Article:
NEW YORK ( TheStreet) -- On the surface, the stock of Cullen/Frost Bankers (CFR - Get Report) looks expensive, but the San Antonio lender appears primed for strong loan growth in its home state of Texas.
Cullen/Frost's shares closed at $62.53 Monday. The shares trade for 15.7 times the consensus 2014 earnings estimate of $3.98, among analysts polled by Thomson Reuters. That is the highest forward price-to-earnings ratio among the 24 components of the KBW Bank Index (I:BKX).
That forward P/E ratio looks especially high when compared to the largest U.S. banks, but the premium is justified because of Cullen/Frost's amazingly consistent long-term track record for strong earnings, and because of the bank's growing commercial loan pipeline.
It isn't surprising to see the biggest U.S. banks trading at low P/E multiples, because of their long-term earnings volatility and because of the regulatory and political targets on their backs:
- Shares of JPMorgan Chase (JPM - Get Report) closed at $49.67 Monday, trading for 8.4 times the consensus 2014 EPS estimate of $5.94.
- Citigroup (C - Get Report) closed at $48.92 Monday, trading for 9.2 times the consensus 2014 EPS estimate of $5.32.
- Wells Fargo (WFC) closed at $38.20 Monday, trading for 10.0 times the consensus 2014 EPS estimate of $3.81.
- Bank of America (BAC - Get Report) closed at $1298 Monday, trading for 10.1 times the consensus 2014 EPS estimate of $1.29. It's fascinating to see investors get this excited for Bank of America, which has had many recent successes in its efforts to curb its exposure to mortgage repurchase demands from institutional investors, but JPMorgan and Wells Fargo are much stronger earners, at least for now.
Strong Earnings, Even in Bad TimesOf course, all of the "big four" banks listed above have suffered from at least some earnings weakness in the aftermath of the credit crisis. According to data supplied by Thomson Reuters Bank Insight, JPMorgan had a marginal return on average assets (ROA) in 2008, at the height of the crisis, while Citigroup had negative ROA during 2008 and 2009. Bank of America had negative ROA in 2010, and has had marginal full-year earnings performance in 2011 and 2012, as it has worked through mortgage putback demands. The strongest performer among the big four in the wake of the crisis has been Wells Fargo, with its worst performance being in 2008, when its ROA was 0.38%.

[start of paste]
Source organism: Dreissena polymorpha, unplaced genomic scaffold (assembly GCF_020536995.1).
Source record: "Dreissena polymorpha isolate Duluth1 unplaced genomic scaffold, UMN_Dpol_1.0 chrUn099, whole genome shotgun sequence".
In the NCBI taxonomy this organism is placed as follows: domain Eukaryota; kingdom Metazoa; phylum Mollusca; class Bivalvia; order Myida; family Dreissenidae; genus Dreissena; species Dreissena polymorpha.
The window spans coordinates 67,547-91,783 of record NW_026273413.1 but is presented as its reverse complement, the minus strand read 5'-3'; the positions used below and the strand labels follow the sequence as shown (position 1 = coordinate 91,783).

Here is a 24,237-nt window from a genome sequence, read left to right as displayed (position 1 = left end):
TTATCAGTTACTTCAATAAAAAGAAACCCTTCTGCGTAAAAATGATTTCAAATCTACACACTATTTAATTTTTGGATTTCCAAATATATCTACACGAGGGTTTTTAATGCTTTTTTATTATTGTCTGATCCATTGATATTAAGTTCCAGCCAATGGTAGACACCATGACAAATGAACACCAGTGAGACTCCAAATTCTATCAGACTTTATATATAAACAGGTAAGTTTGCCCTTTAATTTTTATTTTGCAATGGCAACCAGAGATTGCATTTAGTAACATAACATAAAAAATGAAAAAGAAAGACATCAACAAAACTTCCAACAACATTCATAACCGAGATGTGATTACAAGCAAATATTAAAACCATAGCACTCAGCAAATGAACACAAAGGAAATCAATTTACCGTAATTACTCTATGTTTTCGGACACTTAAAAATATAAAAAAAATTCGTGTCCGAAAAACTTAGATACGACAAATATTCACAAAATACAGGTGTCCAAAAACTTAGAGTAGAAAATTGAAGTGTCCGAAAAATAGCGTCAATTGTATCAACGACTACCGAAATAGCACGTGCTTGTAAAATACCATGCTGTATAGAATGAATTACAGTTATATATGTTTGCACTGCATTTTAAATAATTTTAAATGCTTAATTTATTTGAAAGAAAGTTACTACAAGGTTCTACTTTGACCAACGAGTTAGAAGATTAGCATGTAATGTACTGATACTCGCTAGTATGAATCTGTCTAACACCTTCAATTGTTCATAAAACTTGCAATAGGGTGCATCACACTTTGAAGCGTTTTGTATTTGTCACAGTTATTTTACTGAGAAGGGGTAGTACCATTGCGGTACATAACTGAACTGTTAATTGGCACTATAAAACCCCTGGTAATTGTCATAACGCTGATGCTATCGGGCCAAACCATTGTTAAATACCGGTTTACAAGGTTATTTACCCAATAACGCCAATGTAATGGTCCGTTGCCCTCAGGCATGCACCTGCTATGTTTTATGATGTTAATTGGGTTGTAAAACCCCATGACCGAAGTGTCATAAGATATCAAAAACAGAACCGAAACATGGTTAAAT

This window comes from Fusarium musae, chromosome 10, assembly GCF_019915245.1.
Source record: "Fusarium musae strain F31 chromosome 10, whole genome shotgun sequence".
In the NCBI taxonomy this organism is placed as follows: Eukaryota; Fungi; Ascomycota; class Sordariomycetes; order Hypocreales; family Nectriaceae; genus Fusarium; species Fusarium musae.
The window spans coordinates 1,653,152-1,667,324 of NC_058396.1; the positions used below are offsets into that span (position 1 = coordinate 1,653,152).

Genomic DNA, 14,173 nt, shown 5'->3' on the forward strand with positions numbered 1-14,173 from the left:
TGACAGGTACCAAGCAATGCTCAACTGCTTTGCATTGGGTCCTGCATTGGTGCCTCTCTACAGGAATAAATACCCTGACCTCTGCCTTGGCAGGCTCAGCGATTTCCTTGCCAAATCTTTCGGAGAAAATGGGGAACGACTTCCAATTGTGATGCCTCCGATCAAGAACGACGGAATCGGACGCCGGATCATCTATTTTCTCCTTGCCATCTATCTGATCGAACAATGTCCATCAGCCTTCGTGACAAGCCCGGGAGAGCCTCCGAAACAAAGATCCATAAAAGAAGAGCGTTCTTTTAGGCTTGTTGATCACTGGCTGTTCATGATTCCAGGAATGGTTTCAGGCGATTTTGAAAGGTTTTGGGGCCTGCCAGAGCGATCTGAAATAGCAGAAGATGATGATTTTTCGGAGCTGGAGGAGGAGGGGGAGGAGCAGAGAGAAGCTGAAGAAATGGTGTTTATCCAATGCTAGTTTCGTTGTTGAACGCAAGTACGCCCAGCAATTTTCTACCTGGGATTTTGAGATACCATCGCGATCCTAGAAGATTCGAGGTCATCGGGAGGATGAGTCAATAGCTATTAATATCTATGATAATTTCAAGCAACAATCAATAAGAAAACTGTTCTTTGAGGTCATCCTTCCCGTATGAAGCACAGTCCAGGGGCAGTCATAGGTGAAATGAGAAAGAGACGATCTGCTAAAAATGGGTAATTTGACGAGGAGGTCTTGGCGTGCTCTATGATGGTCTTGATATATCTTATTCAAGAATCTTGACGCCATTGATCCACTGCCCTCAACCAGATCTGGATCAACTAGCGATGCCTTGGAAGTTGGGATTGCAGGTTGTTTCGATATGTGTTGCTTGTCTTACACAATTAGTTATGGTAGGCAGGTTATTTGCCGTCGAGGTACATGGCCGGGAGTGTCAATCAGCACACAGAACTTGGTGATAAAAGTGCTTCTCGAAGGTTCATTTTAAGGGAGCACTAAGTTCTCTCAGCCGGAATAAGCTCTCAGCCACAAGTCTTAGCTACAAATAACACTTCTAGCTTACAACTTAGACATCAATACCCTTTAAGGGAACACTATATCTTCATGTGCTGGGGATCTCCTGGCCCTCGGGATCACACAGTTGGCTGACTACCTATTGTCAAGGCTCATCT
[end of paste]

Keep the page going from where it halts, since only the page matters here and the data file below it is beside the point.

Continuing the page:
On average, the strongest earnings performer over the past 10 years among the 24 components has been U.S. Bancorp (USB - Get Report) of Minneapolis, with a mean ROA of 1.68% and a mean return on common equity (ROCE) of 18.13%. U.S. Bancorp's shares closed at $33.50 Monday, trading for 10.3 times the consensus 2014 EPS estimate of $3.24. USB's an obvious bargain among bank stocks, especially when considering that it is still the strongest earner among the big players. But if you are looking for consistently strong earnings with no surprises, Cullen/Frost is the ticket. The bank's mean 10-year ROA through 2012 was 1.37%, trailing only USB among components of the KBW Bank Index. Cullen/Frost's mean 10-year ROCE through 2012 was 14.08%, trailing USB and Wells Fargo, which had a mean 10-year ROCE of 15.45%. But over the 10-year period, Cullen/Frost's minimum annual ROA was a solid 1.12%, with Commerce Bancshares of Kansas City, Mo., coming in second place, with a minimum ROA of 0.95%. Cullen/Frost's minimum annual ROCE over the 10-year period was 9.76%, in 2009. Only U.S. Bancorp had a higher minimum annual ROCE, of 10.13%, also in 2009. Then again, at the end of 2009, Cullen/Frost had a tangible equity ratio of 8.56%, according to Thomson Reuters Bank Insight, compared to a much lower 5.91% for USB.
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